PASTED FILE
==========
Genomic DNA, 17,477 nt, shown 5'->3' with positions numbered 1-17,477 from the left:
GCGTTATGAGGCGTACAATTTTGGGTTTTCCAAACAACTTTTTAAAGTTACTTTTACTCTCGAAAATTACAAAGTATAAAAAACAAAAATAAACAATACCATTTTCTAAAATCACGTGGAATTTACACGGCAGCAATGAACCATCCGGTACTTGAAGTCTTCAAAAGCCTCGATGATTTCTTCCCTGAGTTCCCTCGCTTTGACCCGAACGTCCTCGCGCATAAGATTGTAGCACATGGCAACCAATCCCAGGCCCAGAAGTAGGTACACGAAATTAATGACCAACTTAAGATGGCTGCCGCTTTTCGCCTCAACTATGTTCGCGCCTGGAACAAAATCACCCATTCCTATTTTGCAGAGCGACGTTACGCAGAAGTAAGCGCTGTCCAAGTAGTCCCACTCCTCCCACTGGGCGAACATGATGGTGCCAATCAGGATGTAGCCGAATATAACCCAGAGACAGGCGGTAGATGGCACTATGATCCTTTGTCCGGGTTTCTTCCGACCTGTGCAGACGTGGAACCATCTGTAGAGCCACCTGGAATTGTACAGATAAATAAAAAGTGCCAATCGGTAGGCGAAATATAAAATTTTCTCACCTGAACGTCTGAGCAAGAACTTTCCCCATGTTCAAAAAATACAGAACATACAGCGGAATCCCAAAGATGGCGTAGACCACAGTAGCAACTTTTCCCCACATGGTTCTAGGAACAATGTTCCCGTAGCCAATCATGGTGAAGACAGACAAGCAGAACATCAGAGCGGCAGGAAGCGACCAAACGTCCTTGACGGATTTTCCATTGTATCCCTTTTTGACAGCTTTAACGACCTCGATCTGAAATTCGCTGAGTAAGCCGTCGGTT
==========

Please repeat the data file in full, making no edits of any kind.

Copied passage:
Genomic DNA, 17,477 nt, shown 5'->3' with positions numbered 1-17,477 from the left:
GCGTTATGAGGCGTACAATTTTGGGTTTTCCAAACAACTTTTTAAAGTTACTTTTACTCTCGAAAATTACAAAGTATAAAAAACAAAAATAAACAATACCATTTTCTAAAATCACGTGGAATTTACACGGCAGCAATGAACCATCCGGTACTTGAAGTCTTCAAAAGCCTCGATGATTTCTTCCCTGAGTTCCCTCGCTTTGACCCGAACGTCCTCGCGCATAAGATTGTAGCACATGGCAACCAATCCCAGGCCCAGAAGTAGGTACACGAAATTAATGACCAACTTAAGATGGCTGCCGCTTTTCGCCTCAACTATGTTCGCGCCTGGAACAAAATCACCCATTCCTATTTTGCAGAGCGACGTTACGCAGAAGTAAGCGCTGTCCAAGTAGTCCCACTCCTCCCACTGGGCGAACATGATGGTGCCAATCAGGATGTAGCCGAATATAACCCAGAGACAGGCGGTAGATGGCACTATGATCCTTTGTCCGGGTTTCTTCCGACCTGTGCAGACGTGGAACCATCTGTAGAGCCACCTGGAATTGTACAGATAAATAAAAAGTGCCAATCGGTAGGCGAAATATAAAATTTTCTCACCTGAACGTCTGAGCAAGAACTTTCCCCATGTTCAAAAAATACAGAACATACAGCGGAATCCCAAAGATGGCGTAGACCACAGTAGCAACTTTTCCCCACATGGTTCTAGGAACAATGTTCCCGTAGCCAATCATGGTGAAGACAGACAAGCAGAACATCAGAGCGGCAGGAAGCGACCAAACGTCCTTGACGGATTTTCCATTGTATCCCTTTTTGACAGCTTTAACGACCTCGATCTGAAATTCGCTGAGTAAGCCGTCGGTT